You do not have the same choice with regard to AHV/AVS. In general, it is not possible for Swiss citizens to receive a pay-out of the AHV/AVS contributions they paid while living abroad. You will receive a pension for these funds later, provided that you have paid in for at least one year.

3. Find out about tax-advantaged solutions in the new country of residence

Solutions to provide for old age in a tax-advantaged manner are also available outside Switzerland. However, if you are not yet sure where life will take you, you should always clarify the conditions under which you can withdraw the funds while being resident in another country, whether early or at retirement age. Do not forget to consider any tax consequences in the future country of residence.

4. Private pension plans

In addition to the various options offered by the state for old age provisions, there are also a whole range of private pension options, which are offered by banks and insurance companies, as well as other possibilities to invest for old age such as, among others, the purchase of investment properties. An additional private pension scheme can make sense, for example to diversify future incomes, to ensure consistency in building old age benefits despite multiple changes of residence, to provide a certain level of independence from political upheavals and reforms of the state pension systems or to be able to choose the currency of the pension scheme and the investment structure yourself. For Soliswiss members who desire old age benefits in Swiss francs, Soliswiss offers a solution with the Group Pension Plan Soliswiss. An investment fund savings plan can also be a valuable part of your pension planning. In this case, we can rely on a preferential offer with BCGE. We will be happy to provide you with contacts for the various options.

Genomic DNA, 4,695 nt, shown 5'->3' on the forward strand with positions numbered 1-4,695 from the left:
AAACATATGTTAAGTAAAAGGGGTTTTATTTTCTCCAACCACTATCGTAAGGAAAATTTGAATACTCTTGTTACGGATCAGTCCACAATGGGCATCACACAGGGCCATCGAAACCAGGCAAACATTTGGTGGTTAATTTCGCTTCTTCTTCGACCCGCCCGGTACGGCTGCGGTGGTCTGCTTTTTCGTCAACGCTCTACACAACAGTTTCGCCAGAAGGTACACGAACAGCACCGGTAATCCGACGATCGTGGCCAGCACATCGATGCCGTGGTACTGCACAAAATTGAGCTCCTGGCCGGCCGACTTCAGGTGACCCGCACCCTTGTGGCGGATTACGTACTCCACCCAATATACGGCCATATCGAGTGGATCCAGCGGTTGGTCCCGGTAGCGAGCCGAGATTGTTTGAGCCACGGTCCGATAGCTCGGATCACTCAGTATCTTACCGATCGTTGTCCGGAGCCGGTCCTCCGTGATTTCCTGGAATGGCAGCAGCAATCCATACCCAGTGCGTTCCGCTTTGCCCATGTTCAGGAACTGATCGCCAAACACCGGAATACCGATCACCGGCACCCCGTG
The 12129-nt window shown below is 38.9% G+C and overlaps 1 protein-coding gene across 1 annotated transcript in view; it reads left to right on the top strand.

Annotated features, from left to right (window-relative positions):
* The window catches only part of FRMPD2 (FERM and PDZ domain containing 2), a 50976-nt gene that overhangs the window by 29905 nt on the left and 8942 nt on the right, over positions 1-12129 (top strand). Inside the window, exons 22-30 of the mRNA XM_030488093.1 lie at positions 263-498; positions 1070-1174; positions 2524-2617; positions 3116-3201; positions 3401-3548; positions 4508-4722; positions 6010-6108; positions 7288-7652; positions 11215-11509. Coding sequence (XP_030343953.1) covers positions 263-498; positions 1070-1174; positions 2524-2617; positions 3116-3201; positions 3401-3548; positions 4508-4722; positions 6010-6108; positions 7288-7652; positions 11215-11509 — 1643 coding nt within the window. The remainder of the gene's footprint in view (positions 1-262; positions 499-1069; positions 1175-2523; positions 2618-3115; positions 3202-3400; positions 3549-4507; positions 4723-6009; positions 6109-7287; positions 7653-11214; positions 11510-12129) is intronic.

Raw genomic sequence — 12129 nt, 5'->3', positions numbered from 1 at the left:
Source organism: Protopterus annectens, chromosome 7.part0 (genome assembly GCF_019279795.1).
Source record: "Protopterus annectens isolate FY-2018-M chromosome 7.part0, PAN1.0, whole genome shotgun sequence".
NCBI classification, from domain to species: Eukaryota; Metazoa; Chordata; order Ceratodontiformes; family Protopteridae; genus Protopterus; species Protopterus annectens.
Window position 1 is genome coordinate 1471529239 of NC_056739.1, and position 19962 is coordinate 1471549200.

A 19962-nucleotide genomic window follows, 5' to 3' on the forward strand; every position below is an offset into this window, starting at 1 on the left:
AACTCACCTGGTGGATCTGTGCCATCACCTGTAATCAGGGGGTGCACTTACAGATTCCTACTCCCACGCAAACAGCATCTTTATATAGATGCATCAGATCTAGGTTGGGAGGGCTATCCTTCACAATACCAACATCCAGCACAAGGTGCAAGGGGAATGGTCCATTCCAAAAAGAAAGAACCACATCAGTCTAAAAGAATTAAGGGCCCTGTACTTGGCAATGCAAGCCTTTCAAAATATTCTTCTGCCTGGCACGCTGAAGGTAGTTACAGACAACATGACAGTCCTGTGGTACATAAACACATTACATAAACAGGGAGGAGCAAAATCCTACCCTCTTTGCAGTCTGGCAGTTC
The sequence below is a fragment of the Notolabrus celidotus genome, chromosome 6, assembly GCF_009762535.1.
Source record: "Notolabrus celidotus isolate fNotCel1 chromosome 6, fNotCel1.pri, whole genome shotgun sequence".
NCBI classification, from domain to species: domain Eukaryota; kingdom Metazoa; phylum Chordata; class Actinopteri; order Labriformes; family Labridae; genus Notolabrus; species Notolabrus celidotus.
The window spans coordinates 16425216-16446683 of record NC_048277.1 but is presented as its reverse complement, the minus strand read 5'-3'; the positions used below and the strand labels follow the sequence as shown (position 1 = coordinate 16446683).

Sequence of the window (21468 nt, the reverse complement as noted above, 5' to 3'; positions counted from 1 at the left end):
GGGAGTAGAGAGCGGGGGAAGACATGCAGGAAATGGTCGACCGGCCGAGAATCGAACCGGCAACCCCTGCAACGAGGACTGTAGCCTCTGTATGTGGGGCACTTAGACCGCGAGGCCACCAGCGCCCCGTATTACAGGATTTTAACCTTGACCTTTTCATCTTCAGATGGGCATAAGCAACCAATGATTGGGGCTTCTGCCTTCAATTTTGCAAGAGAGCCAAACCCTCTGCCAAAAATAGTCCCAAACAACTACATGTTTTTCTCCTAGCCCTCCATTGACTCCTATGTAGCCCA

5. Avoiding tax issues

Tax consequences must always be taken into account to make sure that pension benefits will not melt away due to unexpected taxes. Special caution is required when drawing funds from the 2nd pillar pension fund and the 3rd pillar, but also from pension funds from other countries. Additionally, you have to keep an eye on the taxation of life insurance benefits. We advise that you consult an expert.

6. Make a financial and pension plan and update it periodically

Many pension solutions tie up money for the long term. Often you can only access it when you reach a certain age or in specific circumstances. Therefore, the accumulation of pension capital reduces liquidity and with certain pension products you enter into long-term payment obligations. Other solutions for saving in general and thus for saving for old age are also more or less liquid. While managing your financial needs, your old age provisions should ensure that you can maintain your standard of living during old age as much as possible. The following questions arise:

  • what is your budget today, what kind of income and expenses do you have? How much could you put aside? Or maybe your income is not sufficient, and you are already depleting your assets?
  • What major events are you expecting in the next three years for which you might need money? For example, if you want to buy a house in the next three years, you should not invest the money required for this in equities, as they may require a more long-term commitment. If you have to draw on savings periodically, it might be better not to invest or to opt for the safest possible short-term investments at least for a portion of your assets. For the longer-term investment horizon, how much risk can or want you to take on? You should take into account not only the expected possible profits, but also the potential losses.
  • Finally, what is your retirement budget? How much pension can you expect, and how much will your anticipated assets or wealth be? What expenses do you expect? Do not forget about the eventuality of rising living costs, including health insurance premiums.

Ideally, you should update your financial and pension plan periodically. You can get help from a reputable bank, insurance company or investment advisor. You can also have your expected future AHV/AVS pension calculated free of charge.

7. Seek advice and ask the experts

For pension solutions, and in particular for related tax issues, seeking advice can be useful. It is important to ensure that the advice, whether from a tax expert, pension specialist, bank advisor, accountant, lawyer or similar, takes into account your situation and the laws and regulations both in Switzerland and in your country of residence. Good experts know their limits and are careful to make claims about other countries. As a rule, it is advisable to seek advice in both countries. This is usually money well spent and allows you to avoid nasty surprises.


If you have any questions about your pension situation, please do not hesitate to contact us.